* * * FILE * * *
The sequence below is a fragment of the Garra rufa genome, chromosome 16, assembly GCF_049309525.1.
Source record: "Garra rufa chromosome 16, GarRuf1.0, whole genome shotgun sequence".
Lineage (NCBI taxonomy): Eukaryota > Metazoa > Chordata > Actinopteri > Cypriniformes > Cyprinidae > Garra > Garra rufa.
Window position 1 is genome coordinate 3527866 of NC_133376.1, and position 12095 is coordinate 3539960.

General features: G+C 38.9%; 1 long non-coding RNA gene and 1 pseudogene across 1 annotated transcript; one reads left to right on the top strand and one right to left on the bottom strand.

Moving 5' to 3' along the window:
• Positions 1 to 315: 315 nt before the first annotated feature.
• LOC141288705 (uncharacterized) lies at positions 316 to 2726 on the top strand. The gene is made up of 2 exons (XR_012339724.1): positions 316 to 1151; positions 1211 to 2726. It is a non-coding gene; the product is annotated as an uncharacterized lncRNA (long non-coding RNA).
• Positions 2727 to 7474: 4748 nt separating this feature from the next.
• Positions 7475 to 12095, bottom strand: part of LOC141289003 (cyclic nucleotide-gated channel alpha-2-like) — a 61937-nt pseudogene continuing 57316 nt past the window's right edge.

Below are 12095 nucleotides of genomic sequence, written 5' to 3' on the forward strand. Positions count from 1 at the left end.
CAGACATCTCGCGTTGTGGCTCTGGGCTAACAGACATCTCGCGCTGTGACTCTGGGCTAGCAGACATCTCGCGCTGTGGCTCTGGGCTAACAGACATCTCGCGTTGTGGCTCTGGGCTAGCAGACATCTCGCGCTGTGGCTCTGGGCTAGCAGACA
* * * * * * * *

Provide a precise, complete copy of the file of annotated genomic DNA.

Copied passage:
The sequence below is a fragment of the Garra rufa genome, chromosome 16, assembly GCF_049309525.1.
Source record: "Garra rufa chromosome 16, GarRuf1.0, whole genome shotgun sequence".
Lineage (NCBI taxonomy): Eukaryota > Metazoa > Chordata > Actinopteri > Cypriniformes > Cyprinidae > Garra > Garra rufa.
Window position 1 is genome coordinate 3527866 of NC_133376.1, and position 12095 is coordinate 3539960.

General features: G+C 38.9%; 1 long non-coding RNA gene and 1 pseudogene across 1 annotated transcript; one reads left to right on the top strand and one right to left on the bottom strand.

Moving 5' to 3' along the window:
• Positions 1 to 315: 315 nt before the first annotated feature.
• LOC141288705 (uncharacterized) lies at positions 316 to 2726 on the top strand. The gene is made up of 2 exons (XR_012339724.1): positions 316 to 1151; positions 1211 to 2726. It is a non-coding gene; the product is annotated as an uncharacterized lncRNA (long non-coding RNA).
• Positions 2727 to 7474: 4748 nt separating this feature from the next.
• Positions 7475 to 12095, bottom strand: part of LOC141289003 (cyclic nucleotide-gated channel alpha-2-like) — a 61937-nt pseudogene continuing 57316 nt past the window's right edge.

Below are 12095 nucleotides of genomic sequence, written 5' to 3' on the forward strand. Positions count from 1 at the left end.
CAGACATCTCGCGTTGTGGCTCTGGGCTAACAGACATCTCGCGCTGTGACTCTGGGCTAGCAGACATCTCGCGCTGTGGCTCTGGGCTAACAGACATCTCGCGTTGTGGCTCTGGGCTAGCAGACATCTCGCGCTGTGGCTCTGGGCTAGCAGACA